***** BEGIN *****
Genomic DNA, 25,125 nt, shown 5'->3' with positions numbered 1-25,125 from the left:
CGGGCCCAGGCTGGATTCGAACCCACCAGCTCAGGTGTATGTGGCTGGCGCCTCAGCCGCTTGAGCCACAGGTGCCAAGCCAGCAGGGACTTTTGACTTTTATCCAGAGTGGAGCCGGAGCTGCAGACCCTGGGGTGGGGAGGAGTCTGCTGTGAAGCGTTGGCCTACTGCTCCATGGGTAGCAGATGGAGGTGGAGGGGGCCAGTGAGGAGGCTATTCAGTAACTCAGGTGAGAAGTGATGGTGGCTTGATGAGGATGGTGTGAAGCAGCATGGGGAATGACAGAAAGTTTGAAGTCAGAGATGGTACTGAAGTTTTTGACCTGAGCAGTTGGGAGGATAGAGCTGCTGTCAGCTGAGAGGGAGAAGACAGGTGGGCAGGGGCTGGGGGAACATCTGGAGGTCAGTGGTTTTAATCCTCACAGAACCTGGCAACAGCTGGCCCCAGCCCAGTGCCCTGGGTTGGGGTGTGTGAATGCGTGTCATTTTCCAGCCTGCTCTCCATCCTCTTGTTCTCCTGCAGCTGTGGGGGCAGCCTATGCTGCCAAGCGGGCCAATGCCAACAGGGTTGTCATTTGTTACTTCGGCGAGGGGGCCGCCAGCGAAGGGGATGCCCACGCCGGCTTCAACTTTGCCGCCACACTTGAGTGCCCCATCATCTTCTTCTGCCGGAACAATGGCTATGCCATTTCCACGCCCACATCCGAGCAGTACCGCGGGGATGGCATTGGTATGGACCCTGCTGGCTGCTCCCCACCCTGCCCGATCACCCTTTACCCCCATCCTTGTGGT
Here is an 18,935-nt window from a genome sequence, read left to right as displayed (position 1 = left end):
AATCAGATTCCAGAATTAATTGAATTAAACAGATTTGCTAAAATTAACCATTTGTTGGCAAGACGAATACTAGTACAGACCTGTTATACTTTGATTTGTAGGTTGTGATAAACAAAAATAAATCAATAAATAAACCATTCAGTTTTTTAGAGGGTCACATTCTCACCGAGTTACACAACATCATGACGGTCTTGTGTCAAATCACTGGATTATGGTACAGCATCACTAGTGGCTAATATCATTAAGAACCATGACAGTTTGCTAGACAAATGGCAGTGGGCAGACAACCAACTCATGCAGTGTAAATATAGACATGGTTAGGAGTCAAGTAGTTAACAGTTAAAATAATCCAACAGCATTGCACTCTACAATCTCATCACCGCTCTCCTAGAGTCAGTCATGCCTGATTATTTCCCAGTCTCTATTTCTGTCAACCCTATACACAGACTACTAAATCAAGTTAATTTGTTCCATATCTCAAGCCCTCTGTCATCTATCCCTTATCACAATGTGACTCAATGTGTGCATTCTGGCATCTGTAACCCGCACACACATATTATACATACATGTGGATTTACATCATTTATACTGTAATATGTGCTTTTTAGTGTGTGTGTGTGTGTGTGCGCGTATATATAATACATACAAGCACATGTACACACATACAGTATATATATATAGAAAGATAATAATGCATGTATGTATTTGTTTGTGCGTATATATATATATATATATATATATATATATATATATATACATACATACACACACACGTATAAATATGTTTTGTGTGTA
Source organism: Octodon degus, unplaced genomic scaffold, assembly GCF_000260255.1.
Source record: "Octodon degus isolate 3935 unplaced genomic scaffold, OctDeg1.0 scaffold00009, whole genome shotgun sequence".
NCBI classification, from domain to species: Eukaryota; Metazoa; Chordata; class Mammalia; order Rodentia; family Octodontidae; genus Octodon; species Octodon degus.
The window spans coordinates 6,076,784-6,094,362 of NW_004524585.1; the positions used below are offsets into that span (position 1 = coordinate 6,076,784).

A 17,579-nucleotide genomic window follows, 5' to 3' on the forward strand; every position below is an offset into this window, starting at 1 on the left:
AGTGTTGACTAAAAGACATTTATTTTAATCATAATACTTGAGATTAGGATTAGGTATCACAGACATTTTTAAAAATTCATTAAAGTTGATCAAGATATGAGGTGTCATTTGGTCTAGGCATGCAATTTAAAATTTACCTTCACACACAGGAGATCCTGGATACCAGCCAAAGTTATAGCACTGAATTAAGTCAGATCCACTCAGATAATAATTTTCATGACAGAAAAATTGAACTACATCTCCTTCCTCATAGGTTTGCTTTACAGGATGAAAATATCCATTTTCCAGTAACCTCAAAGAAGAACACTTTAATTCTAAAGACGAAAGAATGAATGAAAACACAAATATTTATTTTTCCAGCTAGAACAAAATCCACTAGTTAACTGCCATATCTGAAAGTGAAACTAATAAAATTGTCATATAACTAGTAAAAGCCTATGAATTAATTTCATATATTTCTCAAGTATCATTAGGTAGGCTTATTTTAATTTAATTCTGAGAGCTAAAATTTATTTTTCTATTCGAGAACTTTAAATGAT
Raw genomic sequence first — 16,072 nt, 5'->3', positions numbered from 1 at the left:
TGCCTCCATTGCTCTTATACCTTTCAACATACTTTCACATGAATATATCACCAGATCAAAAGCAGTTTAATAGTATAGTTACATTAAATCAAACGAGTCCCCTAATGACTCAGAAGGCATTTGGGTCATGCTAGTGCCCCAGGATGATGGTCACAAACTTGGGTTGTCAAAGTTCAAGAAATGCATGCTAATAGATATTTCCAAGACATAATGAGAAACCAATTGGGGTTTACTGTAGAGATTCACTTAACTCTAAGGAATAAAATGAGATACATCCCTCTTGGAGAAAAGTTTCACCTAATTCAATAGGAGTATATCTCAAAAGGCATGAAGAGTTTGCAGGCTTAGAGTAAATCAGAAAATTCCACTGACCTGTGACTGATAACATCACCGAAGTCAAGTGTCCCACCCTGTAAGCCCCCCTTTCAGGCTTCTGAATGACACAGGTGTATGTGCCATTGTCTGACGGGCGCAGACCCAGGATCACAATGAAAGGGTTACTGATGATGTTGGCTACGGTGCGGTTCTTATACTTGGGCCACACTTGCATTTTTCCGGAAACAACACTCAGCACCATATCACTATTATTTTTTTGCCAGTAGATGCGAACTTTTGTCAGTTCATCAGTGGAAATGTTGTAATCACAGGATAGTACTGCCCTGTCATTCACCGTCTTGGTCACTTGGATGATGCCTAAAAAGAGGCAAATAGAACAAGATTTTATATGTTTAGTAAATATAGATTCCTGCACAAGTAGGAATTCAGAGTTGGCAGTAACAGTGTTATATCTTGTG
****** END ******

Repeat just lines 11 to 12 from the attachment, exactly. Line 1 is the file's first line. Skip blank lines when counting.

Raw genomic sequence first — 16,072 nt, 5'->3', positions numbered from 1 at the left:
TGCCTCCATTGCTCTTATACCTTTCAACATACTTTCACATGAATATATCACCAGATCAAAAGCAGTTTAATAGTATAGTTACATTAAATCAAACGAGTCCCCTAATGACTCAGAAGGCATTTGGGTCATGCTAGTGCCCCAGGATGATGGTCACAAACTTGGGTTGTCAAAGTTCAAGAAATGCATGCTAATAGATATTTCCAAGACATAATGAGAAACCAATTGGGGTTTACTGTAGAGATTCACTTAACTCTAAGGAATAAAATGAGATACATCCCTCTTGGAGAAAAGTTTCACCTAATTCAATAGGAGTATATCTCAAAAGGCATGAAGAGTTTGCAGGCTTAGAGTAAATCAGAAAATTCCACTGACCTGTGACTGATAACATCACCGAAGTCAAGTGTCCCACCCTGTAAGCCCCCCTTTCAGGCTTCTGAATGACACAGGTGTATGTGCCATTGTCTGACGGGCGCAGACCCAGGATCACAATGAAAGGGTTACTGATGATGTTGGCTACGGTGCGGTTCTTATACTTGGGCCACACTTGCATTTTTCCGGAAACAACACTCAGCACCATATCACTATTATTTTTTTGCCAGTAGATGCGAACTTTTGTCAGTTCATCAGTGGAAATGTTGTAATCACAGGATAGTACTGCCCTGTCATTCACCGTCTTGGTCACTTGGATGATGCCTAAAAAGAGGCAAATAGAACAAGATTTTATATGTTTAGTAAATATAGATTCCTGCACAAGTAGGAATTCAGAGTTGGCAGTAACAGTGTTATATCTTGTG